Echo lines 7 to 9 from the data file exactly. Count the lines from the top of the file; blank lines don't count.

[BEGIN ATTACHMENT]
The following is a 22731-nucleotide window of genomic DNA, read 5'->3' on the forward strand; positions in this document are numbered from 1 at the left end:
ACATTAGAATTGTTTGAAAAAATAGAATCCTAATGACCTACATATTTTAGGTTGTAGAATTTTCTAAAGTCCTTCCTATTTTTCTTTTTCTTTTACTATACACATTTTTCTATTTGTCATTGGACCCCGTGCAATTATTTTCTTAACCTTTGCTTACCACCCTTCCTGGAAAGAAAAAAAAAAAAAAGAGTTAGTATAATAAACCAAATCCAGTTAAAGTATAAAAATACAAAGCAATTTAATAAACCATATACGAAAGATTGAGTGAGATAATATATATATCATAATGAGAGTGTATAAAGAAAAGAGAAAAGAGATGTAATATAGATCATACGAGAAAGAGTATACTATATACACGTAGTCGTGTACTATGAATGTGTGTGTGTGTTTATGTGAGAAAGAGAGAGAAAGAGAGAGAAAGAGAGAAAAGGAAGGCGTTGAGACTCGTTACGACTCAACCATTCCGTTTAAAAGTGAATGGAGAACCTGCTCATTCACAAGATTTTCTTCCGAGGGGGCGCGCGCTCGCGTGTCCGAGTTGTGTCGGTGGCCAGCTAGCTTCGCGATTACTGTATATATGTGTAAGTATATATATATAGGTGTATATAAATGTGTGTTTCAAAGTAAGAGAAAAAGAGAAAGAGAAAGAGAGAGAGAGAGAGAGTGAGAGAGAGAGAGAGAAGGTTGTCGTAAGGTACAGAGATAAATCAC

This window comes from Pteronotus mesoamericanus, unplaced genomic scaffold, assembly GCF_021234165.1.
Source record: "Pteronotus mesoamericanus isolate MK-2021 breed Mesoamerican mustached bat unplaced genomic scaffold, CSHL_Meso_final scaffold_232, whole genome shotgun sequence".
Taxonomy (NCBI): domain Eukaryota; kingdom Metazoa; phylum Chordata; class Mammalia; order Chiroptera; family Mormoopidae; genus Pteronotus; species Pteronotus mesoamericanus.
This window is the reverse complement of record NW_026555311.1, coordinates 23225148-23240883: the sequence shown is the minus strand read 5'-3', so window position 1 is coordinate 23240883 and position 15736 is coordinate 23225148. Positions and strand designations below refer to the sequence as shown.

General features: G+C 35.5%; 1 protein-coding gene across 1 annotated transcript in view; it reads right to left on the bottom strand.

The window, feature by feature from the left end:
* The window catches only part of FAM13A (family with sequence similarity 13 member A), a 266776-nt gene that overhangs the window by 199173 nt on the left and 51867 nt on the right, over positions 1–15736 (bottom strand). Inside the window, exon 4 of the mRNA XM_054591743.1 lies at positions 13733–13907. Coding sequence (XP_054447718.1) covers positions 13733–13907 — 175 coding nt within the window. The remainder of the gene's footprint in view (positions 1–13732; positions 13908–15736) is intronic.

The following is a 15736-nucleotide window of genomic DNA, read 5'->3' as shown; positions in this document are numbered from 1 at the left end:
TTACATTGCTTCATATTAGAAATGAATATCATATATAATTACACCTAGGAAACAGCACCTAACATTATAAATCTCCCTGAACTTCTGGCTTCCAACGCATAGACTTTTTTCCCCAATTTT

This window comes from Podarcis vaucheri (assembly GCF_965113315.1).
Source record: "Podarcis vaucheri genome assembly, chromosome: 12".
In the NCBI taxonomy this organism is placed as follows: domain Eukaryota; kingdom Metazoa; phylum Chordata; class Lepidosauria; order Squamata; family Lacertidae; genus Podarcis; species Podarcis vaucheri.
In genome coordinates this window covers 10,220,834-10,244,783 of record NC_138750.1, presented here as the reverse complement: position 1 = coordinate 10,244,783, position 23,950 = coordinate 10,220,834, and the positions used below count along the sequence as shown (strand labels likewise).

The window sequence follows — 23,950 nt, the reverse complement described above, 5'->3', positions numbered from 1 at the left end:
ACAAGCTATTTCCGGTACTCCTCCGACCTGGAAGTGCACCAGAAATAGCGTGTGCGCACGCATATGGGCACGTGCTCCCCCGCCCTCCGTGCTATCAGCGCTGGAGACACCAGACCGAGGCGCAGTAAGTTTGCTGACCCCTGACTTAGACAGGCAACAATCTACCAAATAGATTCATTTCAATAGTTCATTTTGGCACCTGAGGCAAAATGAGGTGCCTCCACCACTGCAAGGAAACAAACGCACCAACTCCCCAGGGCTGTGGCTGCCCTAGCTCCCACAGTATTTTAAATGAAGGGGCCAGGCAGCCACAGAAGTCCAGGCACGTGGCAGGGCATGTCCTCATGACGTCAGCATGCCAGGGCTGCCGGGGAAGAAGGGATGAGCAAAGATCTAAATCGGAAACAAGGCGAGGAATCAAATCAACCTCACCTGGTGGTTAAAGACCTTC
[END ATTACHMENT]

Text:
General features: G+C 35.5%; 1 protein-coding gene across 1 annotated transcript in view; it reads right to left on the bottom strand.

The window, feature by feature from the left end:
* The window catches only part of FAM13A (family with sequence similarity 13 member A), a 266776-nt gene that overhangs the window by 199173 nt on the left and 51867 nt on the right, over positions 1–15736 (bottom strand). Inside the window, exon 4 of the mRNA XM_054591743.1 lies at positions 13733–13907. Coding sequence (XP_054447718.1) covers positions 13733–13907 — 175 coding nt within the window. The remainder of the gene's footprint in view (positions 1–13732; positions 13908–15736) is intronic.